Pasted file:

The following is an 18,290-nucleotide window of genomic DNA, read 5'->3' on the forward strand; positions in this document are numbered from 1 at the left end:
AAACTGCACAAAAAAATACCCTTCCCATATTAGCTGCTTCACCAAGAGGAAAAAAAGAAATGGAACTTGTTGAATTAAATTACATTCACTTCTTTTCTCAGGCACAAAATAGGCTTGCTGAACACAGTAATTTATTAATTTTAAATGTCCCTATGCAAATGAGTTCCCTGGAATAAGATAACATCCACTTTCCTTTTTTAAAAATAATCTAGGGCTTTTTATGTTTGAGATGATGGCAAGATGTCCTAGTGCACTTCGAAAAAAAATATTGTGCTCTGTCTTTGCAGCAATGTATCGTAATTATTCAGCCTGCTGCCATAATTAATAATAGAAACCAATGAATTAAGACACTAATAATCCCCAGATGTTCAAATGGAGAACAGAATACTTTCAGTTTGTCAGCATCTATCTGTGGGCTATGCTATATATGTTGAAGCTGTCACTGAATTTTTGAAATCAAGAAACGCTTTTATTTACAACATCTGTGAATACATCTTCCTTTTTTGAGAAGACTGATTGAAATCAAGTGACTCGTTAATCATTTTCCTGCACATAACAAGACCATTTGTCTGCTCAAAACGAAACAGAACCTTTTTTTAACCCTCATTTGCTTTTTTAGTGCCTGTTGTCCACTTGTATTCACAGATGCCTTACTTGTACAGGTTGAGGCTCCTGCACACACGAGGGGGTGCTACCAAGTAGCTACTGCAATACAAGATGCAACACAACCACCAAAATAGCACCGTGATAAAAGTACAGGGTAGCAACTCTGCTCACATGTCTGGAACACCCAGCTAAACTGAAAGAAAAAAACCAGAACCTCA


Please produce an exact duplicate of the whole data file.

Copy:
The following is an 18,290-nucleotide window of genomic DNA, read 5'->3' on the forward strand; positions in this document are numbered from 1 at the left end:
AAACTGCACAAAAAAATACCCTTCCCATATTAGCTGCTTCACCAAGAGGAAAAAAAGAAATGGAACTTGTTGAATTAAATTACATTCACTTCTTTTCTCAGGCACAAAATAGGCTTGCTGAACACAGTAATTTATTAATTTTAAATGTCCCTATGCAAATGAGTTCCCTGGAATAAGATAACATCCACTTTCCTTTTTTAAAAATAATCTAGGGCTTTTTATGTTTGAGATGATGGCAAGATGTCCTAGTGCACTTCGAAAAAAAATATTGTGCTCTGTCTTTGCAGCAATGTATCGTAATTATTCAGCCTGCTGCCATAATTAATAATAGAAACCAATGAATTAAGACACTAATAATCCCCAGATGTTCAAATGGAGAACAGAATACTTTCAGTTTGTCAGCATCTATCTGTGGGCTATGCTATATATGTTGAAGCTGTCACTGAATTTTTGAAATCAAGAAACGCTTTTATTTACAACATCTGTGAATACATCTTCCTTTTTTGAGAAGACTGATTGAAATCAAGTGACTCGTTAATCATTTTCCTGCACATAACAAGACCATTTGTCTGCTCAAAACGAAACAGAACCTTTTTTTAACCCTCATTTGCTTTTTTAGTGCCTGTTGTCCACTTGTATTCACAGATGCCTTACTTGTACAGGTTGAGGCTCCTGCACACACGAGGGGGTGCTACCAAGTAGCTACTGCAATACAAGATGCAACACAACCACCAAAATAGCACCGTGATAAAAGTACAGGGTAGCAACTCTGCTCACATGTCTGGAACACCCAGCTAAACTGAAAGAAAAAAACCAGAACCTCA